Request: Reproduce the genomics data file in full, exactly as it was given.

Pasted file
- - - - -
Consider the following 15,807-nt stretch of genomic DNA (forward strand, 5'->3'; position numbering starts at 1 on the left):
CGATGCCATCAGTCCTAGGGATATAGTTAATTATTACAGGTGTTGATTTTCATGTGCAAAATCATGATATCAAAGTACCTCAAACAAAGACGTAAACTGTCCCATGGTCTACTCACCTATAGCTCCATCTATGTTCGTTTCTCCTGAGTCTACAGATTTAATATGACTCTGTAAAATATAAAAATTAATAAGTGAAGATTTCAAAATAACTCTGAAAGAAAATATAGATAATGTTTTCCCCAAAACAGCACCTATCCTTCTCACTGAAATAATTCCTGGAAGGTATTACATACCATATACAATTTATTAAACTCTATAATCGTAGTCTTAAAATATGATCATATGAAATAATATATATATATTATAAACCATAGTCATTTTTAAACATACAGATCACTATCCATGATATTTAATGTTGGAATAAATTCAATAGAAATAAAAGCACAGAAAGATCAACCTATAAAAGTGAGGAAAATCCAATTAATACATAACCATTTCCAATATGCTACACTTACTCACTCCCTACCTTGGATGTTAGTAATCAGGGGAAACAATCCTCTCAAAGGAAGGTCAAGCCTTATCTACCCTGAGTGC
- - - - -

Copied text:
Consider the following 15,807-nt stretch of genomic DNA (forward strand, 5'->3'; position numbering starts at 1 on the left):
CGATGCCATCAGTCCTAGGGATATAGTTAATTATTACAGGTGTTGATTTTCATGTGCAAAATCATGATATCAAAGTACCTCAAACAAAGACGTAAACTGTCCCATGGTCTACTCACCTATAGCTCCATCTATGTTCGTTTCTCCTGAGTCTACAGATTTAATATGACTCTGTAAAATATAAAAATTAATAAGTGAAGATTTCAAAATAACTCTGAAAGAAAATATAGATAATGTTTTCCCCAAAACAGCACCTATCCTTCTCACTGAAATAATTCCTGGAAGGTATTACATACCATATACAATTTATTAAACTCTATAATCGTAGTCTTAAAATATGATCATATGAAATAATATATATATATTATAAACCATAGTCATTTTTAAACATACAGATCACTATCCATGATATTTAATGTTGGAATAAATTCAATAGAAATAAAAGCACAGAAAGATCAACCTATAAAAGTGAGGAAAATCCAATTAATACATAACCATTTCCAATATGCTACACTTACTCACTCCCTACCTTGGATGTTAGTAATCAGGGGAAACAATCCTCTCAAAGGAAGGTCAAGCCTTATCTACCCTGAGTGC